It was not the first time and it will not be the last I know. This morning walking the dog before I went to work I suddenly found tears running down my checks. I was thinking about my wife and what is happening to her and suddenly I was crying. This is not like me. I don’t cry. I quickly stopped of course and by the time I got back home I was my ‘normal’ self: strong, controlled, calm, in control. But deep down I am not in control; in reality I am simply suppressing everything and bottling up my emotions. I am not sure how much longer I can live this lie. I have to stay strong for my wife and the children but increasingly I do not feel strong. I am bruised, battered and in an almost constant state of mental anguish. This is hard.
Dear John, what you are experiencing is very normal, my darling father fought his battle with throat cancer with such strength & he never complained, we were told so many conflicting stories from the medical team, one day I would be over the moon with happiness the next day I would be a complete mess, I would never let dad see me upset & I was the Rock for my whole family. My dad was in hospital for 5 months due to so many complications with his surgery.When dad passed away we were all there & I completley fell apart. I had to take extended time off work because I was very close to a breakdown.I guess what I am saying is, being a carer is a very hard role, we need to gather strength when we feel we have none left. This site is great, you can blog about anything, it's great to get it off your chest. Take Care Alison
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Dear John,My heart goes out to you but I am so glad that you were able to have a few moments walking the dog and to have a few tears.What you and your family are going through would bring the toughest of the tough to tears.It is perfectly normal to be scared and anxious and I think you are doing a great job just by being able to compose yourself in time to get home.Please John if you need to cry or laugh or rant know there are people here who will listen,understand and not judge.God Bless X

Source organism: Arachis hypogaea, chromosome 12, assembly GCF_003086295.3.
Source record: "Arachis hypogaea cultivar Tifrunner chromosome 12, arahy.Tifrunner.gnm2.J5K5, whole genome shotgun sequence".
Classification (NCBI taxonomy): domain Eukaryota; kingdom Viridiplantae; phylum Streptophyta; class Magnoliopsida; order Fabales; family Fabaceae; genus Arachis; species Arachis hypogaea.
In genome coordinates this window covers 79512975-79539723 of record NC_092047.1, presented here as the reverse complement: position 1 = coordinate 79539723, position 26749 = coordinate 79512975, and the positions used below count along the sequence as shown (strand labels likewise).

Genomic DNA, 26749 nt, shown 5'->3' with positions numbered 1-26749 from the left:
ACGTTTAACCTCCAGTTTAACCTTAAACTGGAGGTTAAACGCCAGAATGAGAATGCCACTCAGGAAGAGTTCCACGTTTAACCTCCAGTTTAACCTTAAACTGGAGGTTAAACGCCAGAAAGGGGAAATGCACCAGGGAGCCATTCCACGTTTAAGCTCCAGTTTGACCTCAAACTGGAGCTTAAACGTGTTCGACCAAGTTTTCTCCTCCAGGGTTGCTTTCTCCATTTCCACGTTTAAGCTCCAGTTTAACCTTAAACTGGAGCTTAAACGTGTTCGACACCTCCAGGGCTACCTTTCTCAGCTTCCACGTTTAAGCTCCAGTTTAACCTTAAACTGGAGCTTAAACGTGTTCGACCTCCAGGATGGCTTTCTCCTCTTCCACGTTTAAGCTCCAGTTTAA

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I cry ever day for my wife John. up until a couple of years ago I hadnt cried for about 55 yrs or more. It was not a male thing to do, men do not cry, why should we, we are tough, strong, the protector and head of the family, and yet now my tears constantly fall. It is alright to cry John, I doubt that there is a single person in the position you are in, as a suffer or carer that has not cried. The control we had over our lives is not there anymore, the future, we know what it will bring, and it terrifies us. I have no answers, and I know it is no help to you, but every one that visits this website know what you are going through and wish they could change your situation as well as their own, and be able to get back to how things were then, in sunshine, not as things are now. In the final days of my wifes illness, I cried in front of our 30yr old boys, they had never seen their dad cry, the tears just fell, the feeling of helplessness and not being able to put it right are overwhelming. Let the tears fall John. It is being human. wombat4
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Dear John, I am new to this site but am a carer for my husband who has a brain tumour. We have a beautiful 11 year old daughter. As a carer we feel that we need to be tough, take on all responsibilities and try to create a 'normal' life for our family no matter what is going on. You do wonder where to get strength from and I must admit some days I would just love to run away from it all. You are not alone in how you are feeling and to be able to take your dog for a walk and have some 'me' time is very important. A friend told me he was envious of those people that could cry as he said it would be such a release if he could. Do you have a counsellor or someone that you can go and chat to. I have found that this can be very helpful. Take care Maya
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Dear John, give yourself permission to be human and feel and express your emotions as they arise,as long as you are in a safe place to do so.Being a carer to our loved ones is such a tough job because we are emotionally involved. I really hope you can talk to your own doctor or the palliative care team for some support for yourself. Your dog sounds like a beautiful animal who loves taking you for a walk...sometimes John it is our weakness which is our strength because to be strong all the time is putting a heap load of pressure on ourselves and when we do that our expectations come crashing down. Be gentle on yourself. Dotty.
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